Is there anyone in business who hasn’t struggled with the “your price is too high” objection? Yet there is an effective way to counter it.
On its surface, price is an indisputable fact. “Price” is the black-and-white number the customer is going to pay.
That’s why it’s such an easy out for a client talking to a vendor. It also protects the client with their superiors were they ever to be questioned about why they chose a certain vendor... ”Look, their price was lower.”
“Value” however, exists only in the end-user’s mind. It’s subjective.
For example, to a third-world farmer who has never touched a computer, a software package has zero value.
For our practical purposes, a price objection is a sign that the client is not aware of all the value they are getting in a product. That is where Positioning comes into play.
Positioning is the act of pointing out every last piece of value. Then you can attach and justify an appropriate price.
The Truth Behind a Price Objection in Printing Sales
When a price objection surfaces, dig deeper. There are almost always other reasons for the price discrepancy that relate to value.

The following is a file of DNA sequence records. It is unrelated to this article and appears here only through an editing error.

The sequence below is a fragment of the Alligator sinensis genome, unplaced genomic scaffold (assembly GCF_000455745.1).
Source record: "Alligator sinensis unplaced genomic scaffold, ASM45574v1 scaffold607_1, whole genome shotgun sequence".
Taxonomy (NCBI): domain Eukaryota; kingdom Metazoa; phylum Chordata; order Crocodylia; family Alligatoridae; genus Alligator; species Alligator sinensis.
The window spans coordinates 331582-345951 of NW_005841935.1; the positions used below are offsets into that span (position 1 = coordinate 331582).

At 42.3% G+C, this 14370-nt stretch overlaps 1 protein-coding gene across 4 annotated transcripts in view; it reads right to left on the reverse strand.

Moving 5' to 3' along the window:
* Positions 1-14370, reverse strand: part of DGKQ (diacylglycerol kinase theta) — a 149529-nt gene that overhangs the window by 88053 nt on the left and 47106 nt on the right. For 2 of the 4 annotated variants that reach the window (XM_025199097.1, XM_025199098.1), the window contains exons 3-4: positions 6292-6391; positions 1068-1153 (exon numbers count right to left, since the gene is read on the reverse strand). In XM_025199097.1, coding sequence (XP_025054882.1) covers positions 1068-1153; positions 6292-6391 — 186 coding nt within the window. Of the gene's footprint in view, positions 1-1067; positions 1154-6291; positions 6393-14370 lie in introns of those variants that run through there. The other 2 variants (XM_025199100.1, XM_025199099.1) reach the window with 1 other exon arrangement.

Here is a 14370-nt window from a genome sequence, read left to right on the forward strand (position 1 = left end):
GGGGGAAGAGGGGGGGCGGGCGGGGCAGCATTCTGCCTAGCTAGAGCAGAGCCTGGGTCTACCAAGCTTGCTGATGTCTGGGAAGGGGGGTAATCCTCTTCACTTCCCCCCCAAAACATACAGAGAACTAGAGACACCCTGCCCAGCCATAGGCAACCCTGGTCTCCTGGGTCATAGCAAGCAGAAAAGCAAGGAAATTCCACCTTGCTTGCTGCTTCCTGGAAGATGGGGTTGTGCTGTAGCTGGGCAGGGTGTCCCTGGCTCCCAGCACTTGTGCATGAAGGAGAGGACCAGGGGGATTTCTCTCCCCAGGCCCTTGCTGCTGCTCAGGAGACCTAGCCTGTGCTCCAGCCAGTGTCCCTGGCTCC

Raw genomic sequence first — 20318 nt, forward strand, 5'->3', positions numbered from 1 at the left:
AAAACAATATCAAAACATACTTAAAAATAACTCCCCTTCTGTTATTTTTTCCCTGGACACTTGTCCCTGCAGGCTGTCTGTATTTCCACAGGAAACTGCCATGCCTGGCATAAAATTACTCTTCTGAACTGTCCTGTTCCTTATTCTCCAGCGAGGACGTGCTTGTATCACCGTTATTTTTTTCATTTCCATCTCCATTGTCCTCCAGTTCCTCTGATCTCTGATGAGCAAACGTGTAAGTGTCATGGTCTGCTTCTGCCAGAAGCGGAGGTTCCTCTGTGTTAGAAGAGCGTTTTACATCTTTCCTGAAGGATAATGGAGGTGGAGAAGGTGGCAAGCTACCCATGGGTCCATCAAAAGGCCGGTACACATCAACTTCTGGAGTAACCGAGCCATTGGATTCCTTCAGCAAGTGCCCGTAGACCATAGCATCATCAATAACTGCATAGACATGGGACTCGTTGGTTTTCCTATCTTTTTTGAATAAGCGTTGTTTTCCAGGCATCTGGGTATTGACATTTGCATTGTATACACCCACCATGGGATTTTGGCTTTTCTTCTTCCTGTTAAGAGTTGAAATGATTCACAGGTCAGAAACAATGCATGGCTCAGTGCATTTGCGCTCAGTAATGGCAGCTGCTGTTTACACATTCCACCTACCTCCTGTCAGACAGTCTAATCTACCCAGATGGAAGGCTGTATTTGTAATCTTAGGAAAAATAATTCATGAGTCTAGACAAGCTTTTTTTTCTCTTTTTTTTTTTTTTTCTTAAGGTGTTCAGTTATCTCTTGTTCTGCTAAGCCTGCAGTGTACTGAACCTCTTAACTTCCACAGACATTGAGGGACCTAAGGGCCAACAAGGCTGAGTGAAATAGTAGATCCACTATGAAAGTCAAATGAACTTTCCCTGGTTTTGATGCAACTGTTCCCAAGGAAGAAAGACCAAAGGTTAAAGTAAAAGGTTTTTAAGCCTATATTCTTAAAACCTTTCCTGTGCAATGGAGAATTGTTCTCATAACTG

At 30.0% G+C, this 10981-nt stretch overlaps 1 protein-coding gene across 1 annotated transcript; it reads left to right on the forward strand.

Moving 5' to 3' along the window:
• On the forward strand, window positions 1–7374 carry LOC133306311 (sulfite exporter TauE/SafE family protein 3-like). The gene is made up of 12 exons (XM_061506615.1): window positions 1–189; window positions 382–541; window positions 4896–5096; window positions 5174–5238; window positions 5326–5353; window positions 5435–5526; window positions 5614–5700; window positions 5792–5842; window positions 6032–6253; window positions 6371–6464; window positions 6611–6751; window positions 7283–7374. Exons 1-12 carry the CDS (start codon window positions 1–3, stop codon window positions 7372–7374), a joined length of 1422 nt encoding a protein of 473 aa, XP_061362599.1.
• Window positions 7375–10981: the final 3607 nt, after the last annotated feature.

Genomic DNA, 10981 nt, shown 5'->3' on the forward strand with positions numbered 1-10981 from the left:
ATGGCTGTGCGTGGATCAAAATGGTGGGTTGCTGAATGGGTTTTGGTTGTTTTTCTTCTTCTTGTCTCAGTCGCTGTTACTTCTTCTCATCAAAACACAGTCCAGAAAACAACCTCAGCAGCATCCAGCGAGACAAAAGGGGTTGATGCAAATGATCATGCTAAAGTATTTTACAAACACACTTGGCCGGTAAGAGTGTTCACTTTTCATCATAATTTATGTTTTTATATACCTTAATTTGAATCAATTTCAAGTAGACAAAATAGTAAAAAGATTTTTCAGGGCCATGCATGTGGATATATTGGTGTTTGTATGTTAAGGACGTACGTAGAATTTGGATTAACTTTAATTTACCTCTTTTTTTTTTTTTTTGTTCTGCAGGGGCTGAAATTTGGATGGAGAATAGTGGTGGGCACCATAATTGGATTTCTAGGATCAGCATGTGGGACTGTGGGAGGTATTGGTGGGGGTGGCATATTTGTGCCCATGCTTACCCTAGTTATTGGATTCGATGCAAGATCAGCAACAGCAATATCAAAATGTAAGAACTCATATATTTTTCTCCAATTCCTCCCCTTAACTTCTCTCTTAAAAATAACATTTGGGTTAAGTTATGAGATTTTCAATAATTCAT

Some examples of value that you might have to point out:
- Here’s a simple one. If your client will let you, compare the specs. There could be discrepancies in paper, inks or finishing that account for the difference in price. A comparison determines if you’re on a level playing field.
- Do you deliver faster than the low-priced competitor?
- Does your delivery include up-to-the minute tracking services?
- Do you offer or include storage and fulfillment services that competitors do not?
- Do you have a quality control system not used by your competitor? For example, we use a strict G7 methodology to ensure a perfect, consistent appearance on all jobs.
- Do you have dedicated customer service reps that work one-on-one with clients? Your competitors might not include that sort of value.
- Do you make the purchasing process easy for clients? For example, we make it easy for clients to order online, by phone or by email.
These are all ways to add significant value.
Adding value doesn’t’ mean you have to add cost, either. Some of the things I mentioned don’t cost any extra, but they still add value.
Think of every way that you currently add value. Then brainstorm ways to add even more value.
Better positioning—the act of educating your clients about your unique value—will reduce price objections.
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